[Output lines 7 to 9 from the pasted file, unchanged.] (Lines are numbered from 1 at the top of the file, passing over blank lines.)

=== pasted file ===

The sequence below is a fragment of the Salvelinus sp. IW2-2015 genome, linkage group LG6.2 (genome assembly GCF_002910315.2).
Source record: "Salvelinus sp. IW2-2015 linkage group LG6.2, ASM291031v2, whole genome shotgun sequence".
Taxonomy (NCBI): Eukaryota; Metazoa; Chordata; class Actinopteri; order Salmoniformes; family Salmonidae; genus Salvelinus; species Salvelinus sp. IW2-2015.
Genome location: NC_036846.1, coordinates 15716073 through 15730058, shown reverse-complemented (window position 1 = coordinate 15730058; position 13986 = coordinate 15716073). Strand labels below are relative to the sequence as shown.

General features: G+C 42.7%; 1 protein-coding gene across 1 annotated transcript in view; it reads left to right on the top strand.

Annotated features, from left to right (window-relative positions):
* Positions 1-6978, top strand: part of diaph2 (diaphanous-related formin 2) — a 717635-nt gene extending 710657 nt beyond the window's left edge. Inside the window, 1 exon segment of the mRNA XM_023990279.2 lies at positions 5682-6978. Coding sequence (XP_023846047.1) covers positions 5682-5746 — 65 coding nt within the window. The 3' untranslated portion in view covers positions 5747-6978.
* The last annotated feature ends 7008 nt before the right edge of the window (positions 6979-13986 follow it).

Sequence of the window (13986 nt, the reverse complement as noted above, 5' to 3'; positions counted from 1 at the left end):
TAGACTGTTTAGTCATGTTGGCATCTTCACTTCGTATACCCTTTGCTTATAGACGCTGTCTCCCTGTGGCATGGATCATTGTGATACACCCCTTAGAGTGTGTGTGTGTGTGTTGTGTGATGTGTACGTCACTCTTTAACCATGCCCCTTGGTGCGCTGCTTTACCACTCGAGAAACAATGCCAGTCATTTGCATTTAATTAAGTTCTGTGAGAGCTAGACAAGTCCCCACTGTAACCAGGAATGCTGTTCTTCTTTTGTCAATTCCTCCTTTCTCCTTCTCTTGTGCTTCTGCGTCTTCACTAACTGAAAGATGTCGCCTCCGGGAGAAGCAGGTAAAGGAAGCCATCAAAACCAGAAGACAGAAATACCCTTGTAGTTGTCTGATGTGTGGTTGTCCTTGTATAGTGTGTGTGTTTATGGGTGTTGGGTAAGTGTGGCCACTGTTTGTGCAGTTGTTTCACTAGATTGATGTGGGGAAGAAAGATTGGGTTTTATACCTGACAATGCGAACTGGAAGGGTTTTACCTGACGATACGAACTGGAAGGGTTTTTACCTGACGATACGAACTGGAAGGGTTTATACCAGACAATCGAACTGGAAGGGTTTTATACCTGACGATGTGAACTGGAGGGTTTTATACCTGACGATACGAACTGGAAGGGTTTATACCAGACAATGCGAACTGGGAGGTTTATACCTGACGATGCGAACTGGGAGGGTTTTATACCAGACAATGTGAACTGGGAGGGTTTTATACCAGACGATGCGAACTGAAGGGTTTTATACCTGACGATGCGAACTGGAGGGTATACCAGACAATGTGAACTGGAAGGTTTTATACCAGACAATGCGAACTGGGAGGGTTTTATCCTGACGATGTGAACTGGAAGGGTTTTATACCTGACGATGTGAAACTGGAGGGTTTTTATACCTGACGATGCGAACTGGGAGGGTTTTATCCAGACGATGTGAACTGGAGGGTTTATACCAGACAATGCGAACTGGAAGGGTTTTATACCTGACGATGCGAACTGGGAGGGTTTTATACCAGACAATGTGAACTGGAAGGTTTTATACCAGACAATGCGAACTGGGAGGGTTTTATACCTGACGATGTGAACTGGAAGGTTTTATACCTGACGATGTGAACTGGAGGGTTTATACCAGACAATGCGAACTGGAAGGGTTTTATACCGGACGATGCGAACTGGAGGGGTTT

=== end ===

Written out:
* Positions 1-6978, top strand: part of diaph2 (diaphanous-related formin 2) — a 717635-nt gene extending 710657 nt beyond the window's left edge. Inside the window, 1 exon segment of the mRNA XM_023990279.2 lies at positions 5682-6978. Coding sequence (XP_023846047.1) covers positions 5682-5746 — 65 coding nt within the window. The 3' untranslated portion in view covers positions 5747-6978.
* The last annotated feature ends 7008 nt before the right edge of the window (positions 6979-13986 follow it).

Sequence of the window (13986 nt, the reverse complement as noted above, 5' to 3'; positions counted from 1 at the left end):